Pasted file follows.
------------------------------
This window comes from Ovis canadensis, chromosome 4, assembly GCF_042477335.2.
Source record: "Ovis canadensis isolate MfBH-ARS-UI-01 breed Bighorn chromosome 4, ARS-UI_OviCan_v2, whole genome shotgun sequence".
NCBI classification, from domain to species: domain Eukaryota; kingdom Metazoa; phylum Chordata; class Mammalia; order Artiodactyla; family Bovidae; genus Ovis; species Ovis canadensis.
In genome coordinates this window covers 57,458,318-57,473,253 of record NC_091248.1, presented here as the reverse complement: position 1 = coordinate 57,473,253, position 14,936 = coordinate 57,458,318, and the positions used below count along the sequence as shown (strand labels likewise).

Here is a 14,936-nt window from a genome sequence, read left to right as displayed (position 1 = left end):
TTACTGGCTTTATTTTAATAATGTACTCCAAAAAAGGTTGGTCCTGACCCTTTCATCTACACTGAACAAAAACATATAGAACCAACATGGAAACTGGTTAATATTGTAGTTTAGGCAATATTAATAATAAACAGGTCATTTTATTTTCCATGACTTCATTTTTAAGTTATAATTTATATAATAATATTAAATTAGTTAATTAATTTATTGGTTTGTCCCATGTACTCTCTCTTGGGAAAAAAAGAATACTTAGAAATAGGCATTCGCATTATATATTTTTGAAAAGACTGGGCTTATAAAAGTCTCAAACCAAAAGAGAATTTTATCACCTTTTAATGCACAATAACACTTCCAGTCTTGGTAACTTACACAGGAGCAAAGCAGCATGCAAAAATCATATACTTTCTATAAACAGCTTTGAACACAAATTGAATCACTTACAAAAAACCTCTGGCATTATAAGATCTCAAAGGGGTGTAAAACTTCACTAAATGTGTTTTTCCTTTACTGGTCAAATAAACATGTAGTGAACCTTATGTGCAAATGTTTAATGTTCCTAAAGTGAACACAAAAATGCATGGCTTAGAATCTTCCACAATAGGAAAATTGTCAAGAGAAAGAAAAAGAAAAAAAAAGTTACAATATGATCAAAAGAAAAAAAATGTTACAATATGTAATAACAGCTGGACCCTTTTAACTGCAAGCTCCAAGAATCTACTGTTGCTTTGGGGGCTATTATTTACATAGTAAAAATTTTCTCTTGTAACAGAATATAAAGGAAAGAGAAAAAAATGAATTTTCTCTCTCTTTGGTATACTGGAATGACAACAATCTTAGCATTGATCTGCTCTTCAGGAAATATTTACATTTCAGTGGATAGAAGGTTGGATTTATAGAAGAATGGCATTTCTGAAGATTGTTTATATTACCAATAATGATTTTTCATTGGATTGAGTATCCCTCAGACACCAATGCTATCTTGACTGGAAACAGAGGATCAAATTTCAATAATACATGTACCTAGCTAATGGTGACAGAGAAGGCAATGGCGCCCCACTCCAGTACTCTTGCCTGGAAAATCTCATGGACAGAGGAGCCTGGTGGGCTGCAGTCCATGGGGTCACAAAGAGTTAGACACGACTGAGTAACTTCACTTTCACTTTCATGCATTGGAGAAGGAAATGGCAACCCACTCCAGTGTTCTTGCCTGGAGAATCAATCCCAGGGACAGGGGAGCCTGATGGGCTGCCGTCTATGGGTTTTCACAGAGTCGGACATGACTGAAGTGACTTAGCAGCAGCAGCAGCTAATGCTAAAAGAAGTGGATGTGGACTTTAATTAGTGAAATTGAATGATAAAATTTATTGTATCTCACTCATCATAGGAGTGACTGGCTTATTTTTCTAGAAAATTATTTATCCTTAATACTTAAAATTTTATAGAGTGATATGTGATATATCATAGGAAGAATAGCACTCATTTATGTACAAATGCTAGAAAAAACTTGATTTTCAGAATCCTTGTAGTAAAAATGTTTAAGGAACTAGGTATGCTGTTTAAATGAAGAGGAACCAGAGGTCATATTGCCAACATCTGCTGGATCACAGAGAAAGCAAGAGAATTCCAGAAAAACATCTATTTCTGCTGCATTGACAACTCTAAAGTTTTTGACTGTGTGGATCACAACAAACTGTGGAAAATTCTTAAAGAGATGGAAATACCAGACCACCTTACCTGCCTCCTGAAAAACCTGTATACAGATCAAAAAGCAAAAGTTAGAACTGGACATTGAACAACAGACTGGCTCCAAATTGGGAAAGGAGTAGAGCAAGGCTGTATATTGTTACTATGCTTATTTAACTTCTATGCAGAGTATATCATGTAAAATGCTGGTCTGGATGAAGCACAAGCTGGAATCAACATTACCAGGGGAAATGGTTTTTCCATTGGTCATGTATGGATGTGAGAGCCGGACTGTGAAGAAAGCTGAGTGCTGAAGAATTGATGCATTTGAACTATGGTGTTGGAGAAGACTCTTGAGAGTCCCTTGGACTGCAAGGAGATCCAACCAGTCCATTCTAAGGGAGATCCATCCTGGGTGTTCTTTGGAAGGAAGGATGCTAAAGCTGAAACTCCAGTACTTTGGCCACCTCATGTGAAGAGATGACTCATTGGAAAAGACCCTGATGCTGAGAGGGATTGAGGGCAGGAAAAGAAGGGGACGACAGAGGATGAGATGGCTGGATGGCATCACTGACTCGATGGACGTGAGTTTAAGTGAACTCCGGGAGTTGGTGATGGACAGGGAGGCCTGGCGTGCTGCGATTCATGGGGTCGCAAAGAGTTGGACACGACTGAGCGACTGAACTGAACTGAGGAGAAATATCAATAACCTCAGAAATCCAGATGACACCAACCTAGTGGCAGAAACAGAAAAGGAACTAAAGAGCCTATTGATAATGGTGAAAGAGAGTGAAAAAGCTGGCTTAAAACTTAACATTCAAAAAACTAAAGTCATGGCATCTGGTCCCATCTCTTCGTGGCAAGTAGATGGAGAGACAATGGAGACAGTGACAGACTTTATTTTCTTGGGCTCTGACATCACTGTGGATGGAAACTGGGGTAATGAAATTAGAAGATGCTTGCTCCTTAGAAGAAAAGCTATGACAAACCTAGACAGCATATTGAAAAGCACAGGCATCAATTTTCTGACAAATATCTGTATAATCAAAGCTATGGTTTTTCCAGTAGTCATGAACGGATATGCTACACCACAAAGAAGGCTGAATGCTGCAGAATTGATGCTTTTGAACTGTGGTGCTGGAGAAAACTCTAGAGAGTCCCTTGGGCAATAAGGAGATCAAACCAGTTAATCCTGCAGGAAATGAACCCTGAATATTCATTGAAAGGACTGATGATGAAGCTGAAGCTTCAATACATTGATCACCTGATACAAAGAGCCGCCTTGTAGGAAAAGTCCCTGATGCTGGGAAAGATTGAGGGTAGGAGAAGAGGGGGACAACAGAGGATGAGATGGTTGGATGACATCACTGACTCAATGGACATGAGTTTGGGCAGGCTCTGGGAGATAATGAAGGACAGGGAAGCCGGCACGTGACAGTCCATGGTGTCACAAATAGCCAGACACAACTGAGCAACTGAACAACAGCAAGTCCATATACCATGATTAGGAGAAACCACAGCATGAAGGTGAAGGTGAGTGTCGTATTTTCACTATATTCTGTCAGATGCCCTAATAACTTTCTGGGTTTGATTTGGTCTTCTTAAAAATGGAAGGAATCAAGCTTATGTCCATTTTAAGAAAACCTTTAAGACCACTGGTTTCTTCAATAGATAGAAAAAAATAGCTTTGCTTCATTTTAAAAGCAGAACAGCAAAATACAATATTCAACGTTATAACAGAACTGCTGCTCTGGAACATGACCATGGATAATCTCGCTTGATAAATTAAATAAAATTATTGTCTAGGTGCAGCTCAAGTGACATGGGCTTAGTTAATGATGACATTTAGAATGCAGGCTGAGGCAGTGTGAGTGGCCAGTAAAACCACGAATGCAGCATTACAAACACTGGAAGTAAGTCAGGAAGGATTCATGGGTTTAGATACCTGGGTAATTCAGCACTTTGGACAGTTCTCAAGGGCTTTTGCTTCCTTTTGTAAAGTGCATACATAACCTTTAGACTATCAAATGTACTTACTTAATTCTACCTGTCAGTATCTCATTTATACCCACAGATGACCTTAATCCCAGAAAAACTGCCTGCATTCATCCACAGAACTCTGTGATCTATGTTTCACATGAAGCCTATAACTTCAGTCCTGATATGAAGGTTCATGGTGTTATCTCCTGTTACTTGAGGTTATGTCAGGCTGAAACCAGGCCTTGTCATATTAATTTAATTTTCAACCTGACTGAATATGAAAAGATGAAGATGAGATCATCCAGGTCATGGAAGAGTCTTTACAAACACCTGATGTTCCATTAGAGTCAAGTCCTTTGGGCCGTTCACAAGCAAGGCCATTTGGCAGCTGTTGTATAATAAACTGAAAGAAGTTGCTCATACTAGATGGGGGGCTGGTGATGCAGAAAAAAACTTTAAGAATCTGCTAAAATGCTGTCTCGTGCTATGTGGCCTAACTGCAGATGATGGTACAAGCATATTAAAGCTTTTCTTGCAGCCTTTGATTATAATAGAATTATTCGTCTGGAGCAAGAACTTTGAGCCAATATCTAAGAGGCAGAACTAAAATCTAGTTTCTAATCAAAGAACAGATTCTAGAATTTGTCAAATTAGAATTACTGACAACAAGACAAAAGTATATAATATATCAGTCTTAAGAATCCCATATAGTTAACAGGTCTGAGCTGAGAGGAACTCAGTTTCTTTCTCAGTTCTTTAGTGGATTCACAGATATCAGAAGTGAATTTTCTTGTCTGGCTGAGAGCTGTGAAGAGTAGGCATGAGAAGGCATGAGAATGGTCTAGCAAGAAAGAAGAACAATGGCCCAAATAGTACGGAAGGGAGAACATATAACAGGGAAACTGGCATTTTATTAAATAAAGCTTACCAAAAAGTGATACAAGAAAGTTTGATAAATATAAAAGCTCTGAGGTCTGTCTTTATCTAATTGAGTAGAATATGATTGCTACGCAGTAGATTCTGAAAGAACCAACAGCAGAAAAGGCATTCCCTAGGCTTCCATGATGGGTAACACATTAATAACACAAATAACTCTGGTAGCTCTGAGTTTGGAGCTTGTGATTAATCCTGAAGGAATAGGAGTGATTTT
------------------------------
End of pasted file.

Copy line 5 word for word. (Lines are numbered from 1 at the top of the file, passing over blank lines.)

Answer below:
Here is a 14,936-nt window from a genome sequence, read left to right as displayed (position 1 = left end):